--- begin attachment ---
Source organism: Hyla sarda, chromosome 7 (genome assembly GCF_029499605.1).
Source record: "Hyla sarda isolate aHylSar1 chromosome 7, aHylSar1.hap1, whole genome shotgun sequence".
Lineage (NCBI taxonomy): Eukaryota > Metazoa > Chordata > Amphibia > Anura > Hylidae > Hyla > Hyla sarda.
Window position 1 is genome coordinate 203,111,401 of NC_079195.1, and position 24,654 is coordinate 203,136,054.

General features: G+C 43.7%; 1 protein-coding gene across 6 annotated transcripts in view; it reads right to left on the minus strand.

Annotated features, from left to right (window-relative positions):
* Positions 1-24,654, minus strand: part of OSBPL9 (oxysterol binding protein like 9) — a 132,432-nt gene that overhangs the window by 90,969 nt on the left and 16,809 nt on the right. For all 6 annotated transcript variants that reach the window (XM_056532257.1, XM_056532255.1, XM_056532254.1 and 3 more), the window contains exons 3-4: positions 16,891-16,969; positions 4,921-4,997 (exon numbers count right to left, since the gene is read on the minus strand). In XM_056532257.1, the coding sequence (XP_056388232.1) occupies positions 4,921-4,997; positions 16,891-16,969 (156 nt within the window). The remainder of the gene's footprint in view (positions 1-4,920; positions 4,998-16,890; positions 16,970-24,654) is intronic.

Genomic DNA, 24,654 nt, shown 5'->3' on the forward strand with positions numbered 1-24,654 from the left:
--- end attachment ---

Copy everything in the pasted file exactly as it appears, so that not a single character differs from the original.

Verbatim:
Source organism: Hyla sarda, chromosome 7 (genome assembly GCF_029499605.1).
Source record: "Hyla sarda isolate aHylSar1 chromosome 7, aHylSar1.hap1, whole genome shotgun sequence".
Lineage (NCBI taxonomy): Eukaryota > Metazoa > Chordata > Amphibia > Anura > Hylidae > Hyla > Hyla sarda.
Window position 1 is genome coordinate 203,111,401 of NC_079195.1, and position 24,654 is coordinate 203,136,054.

General features: G+C 43.7%; 1 protein-coding gene across 6 annotated transcripts in view; it reads right to left on the minus strand.

Annotated features, from left to right (window-relative positions):
* Positions 1-24,654, minus strand: part of OSBPL9 (oxysterol binding protein like 9) — a 132,432-nt gene that overhangs the window by 90,969 nt on the left and 16,809 nt on the right. For all 6 annotated transcript variants that reach the window (XM_056532257.1, XM_056532255.1, XM_056532254.1 and 3 more), the window contains exons 3-4: positions 16,891-16,969; positions 4,921-4,997 (exon numbers count right to left, since the gene is read on the minus strand). In XM_056532257.1, the coding sequence (XP_056388232.1) occupies positions 4,921-4,997; positions 16,891-16,969 (156 nt within the window). The remainder of the gene's footprint in view (positions 1-4,920; positions 4,998-16,890; positions 16,970-24,654) is intronic.

Genomic DNA, 24,654 nt, shown 5'->3' on the forward strand with positions numbered 1-24,654 from the left: